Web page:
Reason: Do you think this can take hold politically?
Paul: We already have a broad-based coalition in support of the gold coin. I think we can get a lot of groups to come together. For instance, farmers are suffering right now, and they're sophisticated enough to realize that monetary policy has a lot to do with their problems. They are not very anxious to admit that farm subsidies also have something to do with their problems, but they do understand that part of the blame belongs with the system of money that brings interest rates of as much as 21 percent.
Reason: When you were in the House, how did you get along with other members of Congress? For example, what about Henry Gonzalez, who's a strong advocate of abolishing the Federal Reserve and wants to replace it with an inflationary greenback agency that's run by the Treasury?
Paul: We never got into a debate on alternatives to the Fed, but Henry Gonzalez might be a supporter of the Committee to Abolish the Fed. In a way, he and I make strange political bedfellows. Gonzalez is from a military town—San Antonio—and he's a liberal welfarist, one of the biggest spenders in Congress. On the other hand, I don't believe we should be arming the world and running an interventionist foreign policy, and I'm in favor of individual freedom and only minimal spending by government. And so, of course, we're on completely opposite ends of the spectrum. Yet Gonzalez was a very good friend of mine. We served on the Banking Committee, and we frequently worked on legislation together. He was a cosponsor with me of a bill to audit the Fed, and we worked together on gold issues. We were also together in our opposition to some of the shenanigans going on with the IMF (International Monetary Fund). So even though Gonzalez is a liberal, he saw many things from a liberal view the same way I saw them from the more libertarian view. He understands the large banks and their control of the monetary system, and that distinguishes him from some other liberals in Congress. You can build a coalition with people like Gonzalez.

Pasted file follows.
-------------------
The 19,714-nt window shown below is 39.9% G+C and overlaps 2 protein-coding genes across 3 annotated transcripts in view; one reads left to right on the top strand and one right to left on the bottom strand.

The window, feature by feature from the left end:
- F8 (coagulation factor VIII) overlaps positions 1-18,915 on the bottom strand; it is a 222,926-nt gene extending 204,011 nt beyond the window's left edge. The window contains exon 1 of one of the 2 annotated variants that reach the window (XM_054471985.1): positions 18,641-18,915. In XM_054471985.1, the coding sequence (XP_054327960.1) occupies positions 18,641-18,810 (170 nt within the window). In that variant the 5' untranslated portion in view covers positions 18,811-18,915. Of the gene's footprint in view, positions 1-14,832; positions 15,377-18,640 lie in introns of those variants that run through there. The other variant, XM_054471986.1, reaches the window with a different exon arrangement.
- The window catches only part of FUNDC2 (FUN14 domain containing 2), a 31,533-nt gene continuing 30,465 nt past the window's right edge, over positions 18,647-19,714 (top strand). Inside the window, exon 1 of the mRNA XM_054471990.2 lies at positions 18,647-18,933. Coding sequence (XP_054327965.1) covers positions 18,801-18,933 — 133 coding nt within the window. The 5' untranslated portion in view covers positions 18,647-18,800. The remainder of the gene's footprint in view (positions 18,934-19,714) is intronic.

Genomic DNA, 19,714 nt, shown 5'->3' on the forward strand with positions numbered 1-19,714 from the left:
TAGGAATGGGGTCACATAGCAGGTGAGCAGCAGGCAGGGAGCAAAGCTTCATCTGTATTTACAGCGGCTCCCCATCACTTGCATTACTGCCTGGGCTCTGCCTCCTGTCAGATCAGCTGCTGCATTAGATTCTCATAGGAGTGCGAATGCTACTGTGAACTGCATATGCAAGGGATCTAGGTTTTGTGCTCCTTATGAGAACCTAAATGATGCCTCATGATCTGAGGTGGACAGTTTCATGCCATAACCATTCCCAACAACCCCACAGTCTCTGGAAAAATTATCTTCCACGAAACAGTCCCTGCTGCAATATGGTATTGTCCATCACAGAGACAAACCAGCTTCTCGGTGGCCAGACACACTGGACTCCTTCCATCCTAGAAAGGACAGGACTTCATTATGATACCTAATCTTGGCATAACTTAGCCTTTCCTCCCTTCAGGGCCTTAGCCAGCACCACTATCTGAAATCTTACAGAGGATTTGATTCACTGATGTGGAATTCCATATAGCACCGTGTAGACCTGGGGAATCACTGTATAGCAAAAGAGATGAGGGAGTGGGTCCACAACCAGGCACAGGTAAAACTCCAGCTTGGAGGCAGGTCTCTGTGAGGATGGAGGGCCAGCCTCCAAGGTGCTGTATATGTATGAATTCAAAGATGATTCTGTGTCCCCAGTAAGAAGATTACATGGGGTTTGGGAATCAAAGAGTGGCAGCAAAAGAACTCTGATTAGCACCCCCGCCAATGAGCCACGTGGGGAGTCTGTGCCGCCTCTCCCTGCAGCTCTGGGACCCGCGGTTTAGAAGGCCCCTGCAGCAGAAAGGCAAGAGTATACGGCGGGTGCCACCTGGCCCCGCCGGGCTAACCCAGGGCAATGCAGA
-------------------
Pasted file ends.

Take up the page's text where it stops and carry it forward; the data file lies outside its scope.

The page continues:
Reason: When you were in Congress, how much direct contact did you have with Tip O'Neill?
Paul: Essentially none. I didn't trade votes, so I didn't deal in the legislative process.
Reason: Was it an easy thing for you to be as independent as you were?
Paul: It was never easy to stand alone, from the first week I was in Congress to the last. It was never easy to stand out and imply, with my solitary vote, that 434 of my colleagues were wrong, even when I didn't actually say one word. I was virtually pointing my finger at them, saying, "I know what's right, and I'm voting by myself."
Reason: When these guys are spending billions and billions of dollars, does it really ever occur to them that they're spending other people's money or doing anything wrong?
Paul: No, no, they think only that it's the government's money. Their attitude is that if you cut taxes, it's a loss to the government. They don't see that it's returning something that belongs to the taxpayer.
One example that I saw was in 1980. In order to punish the Soviets for invading Afghanistan, President Carter said the Olympic athletes couldn't go to Moscow. And in true American fashion—again, not recognizing who the government really is—Congress decided that, in order to make the athletes feel better, the government would give each athlete a gold coin to compensate for the lost trip. A vote came up on the House floor, and during the debate, I thought about the Davy Crockett quote that tax money isn't theirs to give. I was sitting beside a congressman from New York who was one of the wealthiest members of Congress. I leaned over to him and asked, "What right do we have to do this? If each member of Congress gave $100, we'd have enough money to reward these athletes if we feel it's so important." He casually looked at me and said very nonchalantly, "It really isn't worth it." I think that tells you a lot. It wasn't worth it for this multi-millionaire to give a hundred bucks, but it was worth it for the taxpayer to sacrifice.